CONCLUSION As it was the general belief of the Jewish nation, that salvation could only be obtained by obedience to the law of Moses, it is natural to suppose, that many of the Jews who embraced the gospel, would teach the Gentiles, that unless they were circumcised they could not be saved : And, on the other hand, that such of them as knew the truth of the gospel, would oppose that false doctrine with a zeal equal to the magnitude of its pernicious consequences.

The truth is, this controversy actually took place very early in the church, and occasioned such keen disputation and dissention among the brethren, that it became necessary to apply to the apostles and elders in Jerusalem to have it determined. Accordingly, after deliberating on the matter with the chief brethren of the church of Jerusa18 The grace of our 18 May the love of our Lord Jesus Lord Jesus Christ BE Christ be always felt in your mind with your spirit, brethren. brethren. Amen. See Ephes. vi. 24. Amen.


lem, they unanimously decreed, that circumcision was by nu means necessary to the salvation of the Gentiles; and sent copies of their decree to the churches in Antioch, and Syria, and Cilicia, by the hands of Barnabas and Paul. But the latter, who knew the extreme attachment of the Jews to the law, foreseeing, that notwithstanding the decision of the apostles and elders, some of the more zealous Jewish believers in every church, would urge the Gentiles to receive the law as necessary to their salvation; and knowing, that by the prevalence of that doctrine, the gospel would be overturned, he judged it proper, that the brethren of the Gentiles should be secured from being drawn into an error so pernicious. He therefore wrote immediately to the churches of Galatia, where, as he was informed, some had already gone over to Judaism, the letter in the Canon which bears their name, in which he proved by the strongest reasoning, that circumcision was not necessary to the salvation of either Jews or Gentiles, but faith working by love. The same doctrine he inculcated in most of his other epistles; and by his zeal for the truth of the gospel, and earnest endeavours to maintain it, he, at length, banished Judaism out of the Christian church. The epistle to the Galatians, therefore, in which this matter was debated and settled, being, as Chandler observes, perfectly suited to the state of the Christian church in its most early period, carrieth in the very nature of the question of which it treats, a strong internal evidence of its antiquity and authenticity. For it is not to be supposed, that any person in the second or third age of Christianity, would be at the trouble to write such an elaborate letter, for the purpose of determining a controversy, which, it is well known, had no existence in the church after the apostle's days.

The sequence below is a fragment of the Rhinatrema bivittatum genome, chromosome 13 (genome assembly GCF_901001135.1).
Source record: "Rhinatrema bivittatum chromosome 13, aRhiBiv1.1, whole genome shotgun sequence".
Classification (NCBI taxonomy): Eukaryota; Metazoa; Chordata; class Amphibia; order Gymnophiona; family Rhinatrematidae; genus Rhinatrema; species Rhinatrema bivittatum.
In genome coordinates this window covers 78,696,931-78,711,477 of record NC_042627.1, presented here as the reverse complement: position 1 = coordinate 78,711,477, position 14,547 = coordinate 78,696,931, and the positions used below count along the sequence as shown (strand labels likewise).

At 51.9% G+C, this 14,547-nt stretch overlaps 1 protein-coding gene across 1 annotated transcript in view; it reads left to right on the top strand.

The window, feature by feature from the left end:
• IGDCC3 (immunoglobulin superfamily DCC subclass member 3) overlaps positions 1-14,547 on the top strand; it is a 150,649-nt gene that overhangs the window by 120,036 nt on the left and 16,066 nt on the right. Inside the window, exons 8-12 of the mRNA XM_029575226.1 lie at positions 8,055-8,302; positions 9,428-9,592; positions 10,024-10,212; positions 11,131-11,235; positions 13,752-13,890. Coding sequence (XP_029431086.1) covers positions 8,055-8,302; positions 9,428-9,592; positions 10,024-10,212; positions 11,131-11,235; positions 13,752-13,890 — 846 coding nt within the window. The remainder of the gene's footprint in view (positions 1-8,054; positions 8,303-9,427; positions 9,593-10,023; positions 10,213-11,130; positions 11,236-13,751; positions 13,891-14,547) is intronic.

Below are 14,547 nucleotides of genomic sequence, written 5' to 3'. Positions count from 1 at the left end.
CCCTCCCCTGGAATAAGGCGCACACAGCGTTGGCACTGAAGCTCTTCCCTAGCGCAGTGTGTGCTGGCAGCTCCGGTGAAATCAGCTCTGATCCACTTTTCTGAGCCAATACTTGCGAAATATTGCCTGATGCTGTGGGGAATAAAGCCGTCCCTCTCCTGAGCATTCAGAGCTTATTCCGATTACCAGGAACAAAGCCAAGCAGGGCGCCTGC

Of the Introduction of the Christian Religion at Ephesus. St. Paul's first coming to Corinth happened in the year 51, as was formerly shewed, Pref. to 1 Cor. sect. 1. On that occa. sion he abode among the Corinthians somewhat more than eighteen months, Acts xviii. 11. 18. then departed by sea for Judea. In his voyage, touching at Ephesus, a city famed for its commerce and riches, and for its being the metropolis of the province of Asia, he preached in the synagogue there with some prospect of success. But hastening to go to Jerusalem to keep the feast of Pentecost, he left Ephesus soon, Acts xviii. 19, 20, 21. His first visit, therefore, to the Ephesians, was in the year 53. From the history of the Acts, it appears, that the Ephesians were a very dissolute people, and extremely addicted to magic; walking, as the apostle expresseth it, chap. ii. 2. according to the prince of the power of the air, the spirit which worketh in the children of disobedience.—Their city, also, was the very throne of idolatry; the worship of idols being performed in ng part of the heathen world with greater splendour than at Ephesus, on account of the famous temple of Diana, which was built between the city and the harbour, at the expense of all Asia; and in which was an image of that goddess, said to have fallen down from Jupiter, Acts xix. 35. This image, as we may well suppose, was worshipped with the most pompouş rites, by a multitude of priests, and a vast concourse of votaries from every quarter, who, to gain the favour of Diana, came to Ephe. sus to offer sacrifice at her shrine.